When you're in spring cleaning mode, you probably focus on your cupboards, floors and furnishings. It's easy to overlook the air conditioner sitting quietly on the wall (or built into the ceiling), but keeping it clean is an important step towards better air quality in your home, not to mention better energy efficiency and lower running costs.
Filters inside air conditioners are designed to catch dust and microbes, but if not cleaned regularly, they can clog up and collect moisture and even mould. That's not good for you or for the air conditioner.
The following advice is based on split-system air conditioners (the most common type in Australian homes) but it broadly applies to ducted and wall-window models too.
If you're not sure how to go about cleaning your air conditioner, check the instructions. These should detail how to access and clean the air filters, and any other user maintainable parts. If you don't have the book any more, you may be able to download a copy from the manufacturer's website.
Make sure the unit is turned off at the wall before you do any maintenance on it.
Indoor unit air filters
The indoor air conditioner unit has air filters that need regular cleaning. It's usually a simple matter of popping open the plastic cover and removing the filter (there may be more than one).
The more clogged the filter, the harder the air conditioner has to work to push air through it. That can mean higher running costs.
Manufacturers usually recommend that you clean the filters every few weeks, but the need for cleaning really depends on how often you use the air conditioner. Simply, the more you use it, the more often you should clean the filters. At the least, aim to clean them a couple of times a year. For example, if you mainly use the unit in summer, clean the filters in spring so it's ready for the peak season, and again when the hot season is over.
There are usually one or two main filters in the indoor unit. There might also be an air purification filter (such as a HEPA or carbon filter) that can be removed and cleaned; this type of filter will eventually need to be replaced, perhaps every year or two.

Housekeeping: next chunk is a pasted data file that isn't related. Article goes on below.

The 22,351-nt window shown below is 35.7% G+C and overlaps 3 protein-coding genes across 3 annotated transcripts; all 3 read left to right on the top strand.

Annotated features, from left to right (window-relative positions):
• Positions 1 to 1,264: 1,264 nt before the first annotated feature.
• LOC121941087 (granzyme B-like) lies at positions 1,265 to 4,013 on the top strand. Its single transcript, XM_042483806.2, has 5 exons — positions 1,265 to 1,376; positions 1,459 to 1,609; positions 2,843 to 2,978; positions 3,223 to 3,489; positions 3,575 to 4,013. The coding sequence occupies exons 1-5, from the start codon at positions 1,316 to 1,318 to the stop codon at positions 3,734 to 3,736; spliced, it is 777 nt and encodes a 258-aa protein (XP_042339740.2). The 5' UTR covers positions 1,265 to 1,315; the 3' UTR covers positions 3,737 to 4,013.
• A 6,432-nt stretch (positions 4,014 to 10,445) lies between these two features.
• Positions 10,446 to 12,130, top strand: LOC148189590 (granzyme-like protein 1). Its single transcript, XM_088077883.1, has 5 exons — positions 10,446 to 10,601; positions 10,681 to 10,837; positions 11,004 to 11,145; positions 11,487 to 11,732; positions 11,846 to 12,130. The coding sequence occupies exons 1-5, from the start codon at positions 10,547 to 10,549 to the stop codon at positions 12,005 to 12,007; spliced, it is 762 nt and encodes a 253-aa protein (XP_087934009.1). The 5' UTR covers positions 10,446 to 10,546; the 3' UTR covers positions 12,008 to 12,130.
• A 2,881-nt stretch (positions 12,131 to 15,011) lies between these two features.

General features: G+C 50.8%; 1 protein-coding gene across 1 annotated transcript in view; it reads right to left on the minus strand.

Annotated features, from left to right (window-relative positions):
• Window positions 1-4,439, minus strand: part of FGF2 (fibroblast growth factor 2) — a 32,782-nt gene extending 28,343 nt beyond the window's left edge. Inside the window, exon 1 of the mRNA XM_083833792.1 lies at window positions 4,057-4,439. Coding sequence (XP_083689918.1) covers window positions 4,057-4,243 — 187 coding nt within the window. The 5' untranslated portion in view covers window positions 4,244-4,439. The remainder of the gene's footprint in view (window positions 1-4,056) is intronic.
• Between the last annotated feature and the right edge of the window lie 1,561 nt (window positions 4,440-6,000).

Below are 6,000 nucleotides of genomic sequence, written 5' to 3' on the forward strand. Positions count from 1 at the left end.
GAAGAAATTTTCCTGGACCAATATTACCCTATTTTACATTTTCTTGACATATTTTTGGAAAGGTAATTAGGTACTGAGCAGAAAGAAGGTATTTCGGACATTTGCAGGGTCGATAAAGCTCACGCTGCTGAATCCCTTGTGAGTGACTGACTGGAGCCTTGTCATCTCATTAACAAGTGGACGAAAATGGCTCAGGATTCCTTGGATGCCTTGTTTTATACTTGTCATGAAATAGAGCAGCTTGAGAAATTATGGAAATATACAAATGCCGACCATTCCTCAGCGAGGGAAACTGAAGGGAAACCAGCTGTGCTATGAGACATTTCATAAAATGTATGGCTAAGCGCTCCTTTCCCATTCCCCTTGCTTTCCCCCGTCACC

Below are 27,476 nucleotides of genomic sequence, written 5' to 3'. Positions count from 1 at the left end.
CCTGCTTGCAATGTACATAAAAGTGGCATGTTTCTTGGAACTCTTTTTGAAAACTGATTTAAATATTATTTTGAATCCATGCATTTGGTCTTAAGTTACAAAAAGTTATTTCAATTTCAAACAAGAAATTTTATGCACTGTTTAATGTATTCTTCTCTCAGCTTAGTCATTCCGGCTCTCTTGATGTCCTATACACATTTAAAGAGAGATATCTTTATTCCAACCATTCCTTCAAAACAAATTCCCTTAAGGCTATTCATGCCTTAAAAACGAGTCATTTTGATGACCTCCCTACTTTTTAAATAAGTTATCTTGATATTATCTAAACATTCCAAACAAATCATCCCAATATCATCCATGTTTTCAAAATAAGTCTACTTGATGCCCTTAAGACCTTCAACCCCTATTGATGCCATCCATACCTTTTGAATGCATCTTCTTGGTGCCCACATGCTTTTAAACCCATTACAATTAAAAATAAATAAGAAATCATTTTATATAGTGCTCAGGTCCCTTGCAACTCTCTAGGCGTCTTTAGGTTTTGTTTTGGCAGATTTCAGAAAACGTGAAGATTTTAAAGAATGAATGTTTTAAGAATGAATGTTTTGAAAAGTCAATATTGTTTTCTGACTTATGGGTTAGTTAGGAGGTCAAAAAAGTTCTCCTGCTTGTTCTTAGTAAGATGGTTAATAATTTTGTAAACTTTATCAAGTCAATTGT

Take the filters outside for a good brush or shake. Filters can usually also be vacuumed for a thorough clean; use the vacuum cleaner's dusting brush head if you have one. CHOICE tests and reviews a range of vacuum cleaners including barrel and upright, robot and stick vacuums.
If the filters are very dirty and grimy, you can wash them in warm water with some mild detergent and rinse them clean. Make sure they are completely dry before putting them back in the unit.
Indoor unit louvres
You may also be able to remove the indoor unit's louvres (the oscillating blades that direct the air flow). Give them, and the space behind them inside the unit, a thorough clean with a dry cloth or with the vacuum cleaner.
The outdoor compressor unit should be kept clean too. Keep it clear of surrounding grass and plants and brush away dust, leaves and cobwebs regularly. Running a vacuum cleaner over the air intake can help clear dust from inside.
There are more steps you can take to give an air conditioner a thorough clean. For instance, the housing can be removed from the indoor and outdoor units to access the condenser coils, which also benefit from occasional cleaning. We advise that you leave this job to a professional, though, as you could void your warranty if you do it yourself; worse, you could accidentally damage components and release refrigerant gas. There are also potential electrical safety hazards.
Your air conditioning system should be professionally serviced every few years to top up the refrigerant gas, test the thermostat and make sure all the internals are in good condition. It depends on how much you use the unit, but in most cases a service every five years should be enough.
Regular cleaning and servicing will keep your air conditioner running for many years.